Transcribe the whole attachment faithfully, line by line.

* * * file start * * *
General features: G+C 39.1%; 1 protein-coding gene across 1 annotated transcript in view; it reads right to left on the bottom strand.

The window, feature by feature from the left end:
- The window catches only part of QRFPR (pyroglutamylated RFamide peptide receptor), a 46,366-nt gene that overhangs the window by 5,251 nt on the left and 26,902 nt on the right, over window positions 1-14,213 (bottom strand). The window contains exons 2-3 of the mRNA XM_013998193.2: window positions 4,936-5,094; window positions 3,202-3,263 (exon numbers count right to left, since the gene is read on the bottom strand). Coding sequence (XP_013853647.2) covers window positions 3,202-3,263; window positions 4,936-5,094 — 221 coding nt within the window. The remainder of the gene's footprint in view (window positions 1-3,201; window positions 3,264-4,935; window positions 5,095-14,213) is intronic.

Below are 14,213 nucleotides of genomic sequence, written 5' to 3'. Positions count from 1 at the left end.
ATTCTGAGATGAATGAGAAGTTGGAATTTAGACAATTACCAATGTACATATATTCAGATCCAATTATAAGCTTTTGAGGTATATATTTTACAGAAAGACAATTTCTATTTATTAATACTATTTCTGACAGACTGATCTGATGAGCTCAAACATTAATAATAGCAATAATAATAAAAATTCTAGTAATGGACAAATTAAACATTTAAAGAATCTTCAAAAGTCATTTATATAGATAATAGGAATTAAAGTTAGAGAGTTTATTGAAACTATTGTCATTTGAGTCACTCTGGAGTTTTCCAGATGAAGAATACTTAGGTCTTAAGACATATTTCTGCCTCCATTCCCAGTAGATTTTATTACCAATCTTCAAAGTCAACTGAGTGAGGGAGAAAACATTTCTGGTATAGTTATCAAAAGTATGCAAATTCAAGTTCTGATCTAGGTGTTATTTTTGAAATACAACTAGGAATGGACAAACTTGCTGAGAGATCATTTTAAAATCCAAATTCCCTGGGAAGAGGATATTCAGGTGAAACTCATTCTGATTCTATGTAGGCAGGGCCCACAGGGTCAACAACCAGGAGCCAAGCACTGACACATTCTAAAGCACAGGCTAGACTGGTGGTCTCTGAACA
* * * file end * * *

General features: G+C 39.1%; 1 protein-coding gene across 1 annotated transcript in view; it reads right to left on the bottom strand.

The window, feature by feature from the left end:
- The window catches only part of QRFPR (pyroglutamylated RFamide peptide receptor), a 46,366-nt gene that overhangs the window by 5,251 nt on the left and 26,902 nt on the right, over window positions 1-14,213 (bottom strand). The window contains exons 2-3 of the mRNA XM_013998193.2: window positions 4,936-5,094; window positions 3,202-3,263 (exon numbers count right to left, since the gene is read on the bottom strand). Coding sequence (XP_013853647.2) covers window positions 3,202-3,263; window positions 4,936-5,094 — 221 coding nt within the window. The remainder of the gene's footprint in view (window positions 1-3,201; window positions 3,264-4,935; window positions 5,095-14,213) is intronic.

Below are 14,213 nucleotides of genomic sequence, written 5' to 3'. Positions count from 1 at the left end.
ATTCTGAGATGAATGAGAAGTTGGAATTTAGACAATTACCAATGTACATATATTCAGATCCAATTATAAGCTTTTGAGGTATATATTTTACAGAAAGACAATTTCTATTTATTAATACTATTTCTGACAGACTGATCTGATGAGCTCAAACATTAATAATAGCAATAATAATAAAAATTCTAGTAATGGACAAATTAAACATTTAAAGAATCTTCAAAAGTCATTTATATAGATAATAGGAATTAAAGTTAGAGAGTTTATTGAAACTATTGTCATTTGAGTCACTCTGGAGTTTTCCAGATGAAGAATACTTAGGTCTTAAGACATATTTCTGCCTCCATTCCCAGTAGATTTTATTACCAATCTTCAAAGTCAACTGAGTGAGGGAGAAAACATTTCTGGTATAGTTATCAAAAGTATGCAAATTCAAGTTCTGATCTAGGTGTTATTTTTGAAATACAACTAGGAATGGACAAACTTGCTGAGAGATCATTTTAAAATCCAAATTCCCTGGGAAGAGGATATTCAGGTGAAACTCATTCTGATTCTATGTAGGCAGGGCCCACAGGGTCAACAACCAGGAGCCAAGCACTGACACATTCTAAAGCACAGGCTAGACTGGTGGTCTCTGAACA